The Financial Crisis of 2008 and How It Affects you (Part 2)

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Federal ReserveBen Bernanke (more info), the former chairman of the Federal Reserve (photo left) during the height of the Great Recessionwas quoted in a news article saying that the Fed had the most powerful weapon wherein he was referring to the printing press. In a nutshell, what he said was that the Fed was really powerful because they had the ability to print money. However, this is a terrible mistake to understand that printing money would automatically mean that it has value. As a matter of fact, it isn’t just that simple.

The printing of money without any gold or any reserve to back up its value would mean that printed money wouldn’t even be worth its weight of the paper it is printed on. This is what is referred to as hyperinflation. The perfect example for this is what happened to Zimbabwe.

You see, the African nation of Zimbabwe was a progressive country which had a lot of promise, but its government had this policy of printing more and more money in order to pay for its debts. The printing however, was made in contemplation of a shortage of reserves to back it up. What happened there was that there was a rapid devaluation of their currency. What was once a rising economy has now become a country where you see billion dollar notes being printed in that country which can buy you only very little. Thankfully, the financial crisis did not come to this.

hyperinflation - printing USDIf hyperinflation occurs in the United States, it will be total and utter chaos – a world superpower being brought down to its knees because of its own fiscal policies. This was a possible outcome of the Great Recession. A literal implosion is what it is. Prices will skyrocket, and people’s life savings, the money in their bank accounts, and even in their very own pockets would no longer be of much value. What you can buy with a hundred dollars now would cost perhaps a hundred fold if hyperinflation sets in. And when it does set in, you’ll see bread lines, riots, and economic depression.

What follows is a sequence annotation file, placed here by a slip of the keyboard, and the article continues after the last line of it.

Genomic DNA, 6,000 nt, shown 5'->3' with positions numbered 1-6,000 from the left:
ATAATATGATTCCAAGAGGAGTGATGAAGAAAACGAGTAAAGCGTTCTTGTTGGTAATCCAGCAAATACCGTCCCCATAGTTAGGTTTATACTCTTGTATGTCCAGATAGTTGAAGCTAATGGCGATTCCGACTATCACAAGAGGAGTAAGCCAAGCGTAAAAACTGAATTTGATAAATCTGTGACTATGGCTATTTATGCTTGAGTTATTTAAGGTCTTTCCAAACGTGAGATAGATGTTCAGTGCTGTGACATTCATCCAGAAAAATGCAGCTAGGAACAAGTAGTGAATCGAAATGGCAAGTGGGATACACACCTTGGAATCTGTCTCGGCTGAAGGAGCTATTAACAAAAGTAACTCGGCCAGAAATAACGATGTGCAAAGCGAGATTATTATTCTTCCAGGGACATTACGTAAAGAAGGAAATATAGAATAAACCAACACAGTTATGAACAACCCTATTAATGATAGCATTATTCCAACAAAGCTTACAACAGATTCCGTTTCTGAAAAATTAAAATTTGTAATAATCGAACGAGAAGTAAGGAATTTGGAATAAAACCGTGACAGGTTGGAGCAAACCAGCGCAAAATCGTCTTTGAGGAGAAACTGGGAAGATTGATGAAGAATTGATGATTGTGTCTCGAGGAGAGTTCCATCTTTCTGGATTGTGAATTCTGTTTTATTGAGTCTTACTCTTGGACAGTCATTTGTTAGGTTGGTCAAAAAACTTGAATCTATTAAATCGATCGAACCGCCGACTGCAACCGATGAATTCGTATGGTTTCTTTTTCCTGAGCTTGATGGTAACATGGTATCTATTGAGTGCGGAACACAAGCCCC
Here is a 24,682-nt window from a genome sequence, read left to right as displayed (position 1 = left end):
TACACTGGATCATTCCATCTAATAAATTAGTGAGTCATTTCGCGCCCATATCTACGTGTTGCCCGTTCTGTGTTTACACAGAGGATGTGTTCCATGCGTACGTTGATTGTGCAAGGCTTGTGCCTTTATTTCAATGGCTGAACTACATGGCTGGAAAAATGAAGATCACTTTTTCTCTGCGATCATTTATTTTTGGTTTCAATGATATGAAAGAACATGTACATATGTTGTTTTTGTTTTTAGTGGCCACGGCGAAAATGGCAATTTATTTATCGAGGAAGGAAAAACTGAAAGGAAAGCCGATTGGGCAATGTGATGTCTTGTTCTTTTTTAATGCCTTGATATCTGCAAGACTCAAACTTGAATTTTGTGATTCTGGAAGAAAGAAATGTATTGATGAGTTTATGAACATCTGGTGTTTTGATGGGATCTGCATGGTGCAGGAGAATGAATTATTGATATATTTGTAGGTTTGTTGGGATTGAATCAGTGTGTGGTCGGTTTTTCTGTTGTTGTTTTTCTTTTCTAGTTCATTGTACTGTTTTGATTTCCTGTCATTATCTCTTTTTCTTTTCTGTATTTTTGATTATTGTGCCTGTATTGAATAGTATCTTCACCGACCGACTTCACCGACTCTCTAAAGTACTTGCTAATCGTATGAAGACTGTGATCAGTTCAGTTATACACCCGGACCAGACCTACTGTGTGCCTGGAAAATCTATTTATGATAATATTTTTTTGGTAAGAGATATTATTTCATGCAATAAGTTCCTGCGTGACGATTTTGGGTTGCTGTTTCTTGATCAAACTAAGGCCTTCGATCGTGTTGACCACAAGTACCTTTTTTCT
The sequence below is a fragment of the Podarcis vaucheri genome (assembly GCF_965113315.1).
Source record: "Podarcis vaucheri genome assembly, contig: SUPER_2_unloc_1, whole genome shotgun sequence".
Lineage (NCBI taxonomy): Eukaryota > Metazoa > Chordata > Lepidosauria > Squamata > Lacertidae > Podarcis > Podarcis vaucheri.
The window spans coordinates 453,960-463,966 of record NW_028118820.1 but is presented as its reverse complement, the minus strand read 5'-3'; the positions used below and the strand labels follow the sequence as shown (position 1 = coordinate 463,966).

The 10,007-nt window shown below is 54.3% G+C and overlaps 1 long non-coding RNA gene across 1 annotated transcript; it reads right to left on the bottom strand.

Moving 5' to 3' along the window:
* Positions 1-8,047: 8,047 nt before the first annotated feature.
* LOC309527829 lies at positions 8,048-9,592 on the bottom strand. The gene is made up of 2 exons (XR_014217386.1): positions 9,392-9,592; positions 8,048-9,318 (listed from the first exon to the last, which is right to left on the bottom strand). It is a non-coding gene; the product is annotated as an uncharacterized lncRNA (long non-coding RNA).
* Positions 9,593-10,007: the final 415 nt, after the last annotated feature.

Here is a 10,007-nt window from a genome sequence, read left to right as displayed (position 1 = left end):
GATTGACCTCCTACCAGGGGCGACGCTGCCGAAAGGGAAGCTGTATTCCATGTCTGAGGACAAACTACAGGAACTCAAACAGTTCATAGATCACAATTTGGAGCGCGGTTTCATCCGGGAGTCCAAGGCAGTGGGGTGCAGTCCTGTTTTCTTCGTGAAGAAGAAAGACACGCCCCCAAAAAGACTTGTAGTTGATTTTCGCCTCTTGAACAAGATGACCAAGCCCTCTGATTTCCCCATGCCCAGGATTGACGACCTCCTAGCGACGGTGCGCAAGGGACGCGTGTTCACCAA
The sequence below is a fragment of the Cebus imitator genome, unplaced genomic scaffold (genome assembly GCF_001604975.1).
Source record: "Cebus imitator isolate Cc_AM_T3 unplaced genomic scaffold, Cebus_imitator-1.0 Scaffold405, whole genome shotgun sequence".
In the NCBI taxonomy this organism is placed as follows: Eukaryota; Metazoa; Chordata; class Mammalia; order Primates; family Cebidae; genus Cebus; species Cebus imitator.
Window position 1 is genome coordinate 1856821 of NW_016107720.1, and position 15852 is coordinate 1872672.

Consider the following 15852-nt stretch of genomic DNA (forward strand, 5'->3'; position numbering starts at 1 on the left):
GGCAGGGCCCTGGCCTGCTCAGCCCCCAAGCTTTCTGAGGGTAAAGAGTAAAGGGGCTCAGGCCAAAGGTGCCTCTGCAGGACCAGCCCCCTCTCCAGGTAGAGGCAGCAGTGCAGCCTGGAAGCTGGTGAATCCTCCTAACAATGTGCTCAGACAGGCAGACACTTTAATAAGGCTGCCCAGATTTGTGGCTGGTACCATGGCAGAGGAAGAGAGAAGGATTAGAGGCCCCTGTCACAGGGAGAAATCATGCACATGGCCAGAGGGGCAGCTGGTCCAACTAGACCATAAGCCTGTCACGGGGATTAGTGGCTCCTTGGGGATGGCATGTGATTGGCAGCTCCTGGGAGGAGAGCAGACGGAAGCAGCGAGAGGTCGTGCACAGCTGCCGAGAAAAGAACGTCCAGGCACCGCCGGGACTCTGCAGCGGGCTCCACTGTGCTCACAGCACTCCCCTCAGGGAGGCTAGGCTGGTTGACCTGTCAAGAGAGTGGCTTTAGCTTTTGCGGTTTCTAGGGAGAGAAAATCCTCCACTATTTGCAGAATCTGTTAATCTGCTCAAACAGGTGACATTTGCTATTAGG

This spells trouble for you and every other Joe in Main Street just as much as for those investment bankers in Wall Street. This means that things would be just like the way it was during the great depression. And it was heavily speculated that the recession was turning into a depression.

If the United States followed down this path during this major economic event, you will see a dramatic devaluation of the U.S. dollar, which, thankfully, has not happened. But it can, and that’s what we need to remember about the frailty of paper currency and how one day, everything could just go belly up. You see, paper currency operates on the idea that the notes we possess represent its value in gold or any type of reserve being held by a country’s Central Bank.

Sure, you might scoff at the idea, and the probability of that happening would be one in a million, or perhaps even in a billion; but you need to know that this is a very real possibility and you simply can’t place all your wealth in the form of paper currency. People who are financially literate are well aware of this, and that’s precisely the reason why they invest in things like gold, oil, and other high value commodities. This is what investors did during the financial crisis  of 2008.

Don’t be fooled at how strong a country’s economy may be, because it’s always susceptible to one or more factors. The problem with globalization is that one country may be too entangled with other economies. When the financial crisis struck the United States, it set off a chain reaction that nearly crippled the entire world’s financial system. So don’t be too confident in the American dollar or in your bank account. Be safe and diversify, make sure that your portfolio and your wealth would be resilient enough to withstand any internal or external shocks. Investing in gold or silver is a common method for consumers to protect their family’s financial future as it has effectively stood the test of time for thousands of years.